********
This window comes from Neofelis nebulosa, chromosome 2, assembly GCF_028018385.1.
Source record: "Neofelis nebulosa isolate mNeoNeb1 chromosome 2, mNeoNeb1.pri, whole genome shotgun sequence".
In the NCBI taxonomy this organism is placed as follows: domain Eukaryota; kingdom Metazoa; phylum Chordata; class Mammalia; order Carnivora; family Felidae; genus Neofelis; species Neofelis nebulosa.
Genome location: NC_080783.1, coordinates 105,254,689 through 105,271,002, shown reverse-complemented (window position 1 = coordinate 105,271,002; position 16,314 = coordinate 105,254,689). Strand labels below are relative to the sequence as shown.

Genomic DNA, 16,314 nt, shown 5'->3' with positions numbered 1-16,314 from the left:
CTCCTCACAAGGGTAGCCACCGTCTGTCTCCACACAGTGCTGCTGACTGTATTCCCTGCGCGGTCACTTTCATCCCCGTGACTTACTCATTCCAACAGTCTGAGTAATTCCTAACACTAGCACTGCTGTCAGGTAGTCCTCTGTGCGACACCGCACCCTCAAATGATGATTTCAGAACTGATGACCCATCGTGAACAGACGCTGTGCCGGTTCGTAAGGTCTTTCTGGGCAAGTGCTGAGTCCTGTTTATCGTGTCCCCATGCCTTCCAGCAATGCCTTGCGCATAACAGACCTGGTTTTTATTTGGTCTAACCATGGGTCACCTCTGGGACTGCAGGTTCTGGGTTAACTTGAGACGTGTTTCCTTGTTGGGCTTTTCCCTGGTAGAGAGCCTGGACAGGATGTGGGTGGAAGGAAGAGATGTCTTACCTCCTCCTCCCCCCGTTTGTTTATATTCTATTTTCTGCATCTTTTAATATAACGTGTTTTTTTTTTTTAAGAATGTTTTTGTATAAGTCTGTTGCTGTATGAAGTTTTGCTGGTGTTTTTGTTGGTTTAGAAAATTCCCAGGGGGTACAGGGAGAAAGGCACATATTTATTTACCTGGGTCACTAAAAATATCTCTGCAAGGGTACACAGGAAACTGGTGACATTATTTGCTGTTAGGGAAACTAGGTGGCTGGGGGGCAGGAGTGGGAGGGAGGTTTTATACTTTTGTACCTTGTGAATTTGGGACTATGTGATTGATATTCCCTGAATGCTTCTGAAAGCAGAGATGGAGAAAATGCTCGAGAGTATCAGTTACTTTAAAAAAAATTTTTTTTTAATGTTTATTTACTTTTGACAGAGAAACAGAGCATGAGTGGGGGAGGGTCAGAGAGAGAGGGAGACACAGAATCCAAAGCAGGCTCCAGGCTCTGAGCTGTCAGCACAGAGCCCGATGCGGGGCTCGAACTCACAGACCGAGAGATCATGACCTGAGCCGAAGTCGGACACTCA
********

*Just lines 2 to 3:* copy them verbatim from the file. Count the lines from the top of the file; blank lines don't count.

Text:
Source record: "Neofelis nebulosa isolate mNeoNeb1 chromosome 2, mNeoNeb1.pri, whole genome shotgun sequence".
In the NCBI taxonomy this organism is placed as follows: domain Eukaryota; kingdom Metazoa; phylum Chordata; class Mammalia; order Carnivora; family Felidae; genus Neofelis; species Neofelis nebulosa.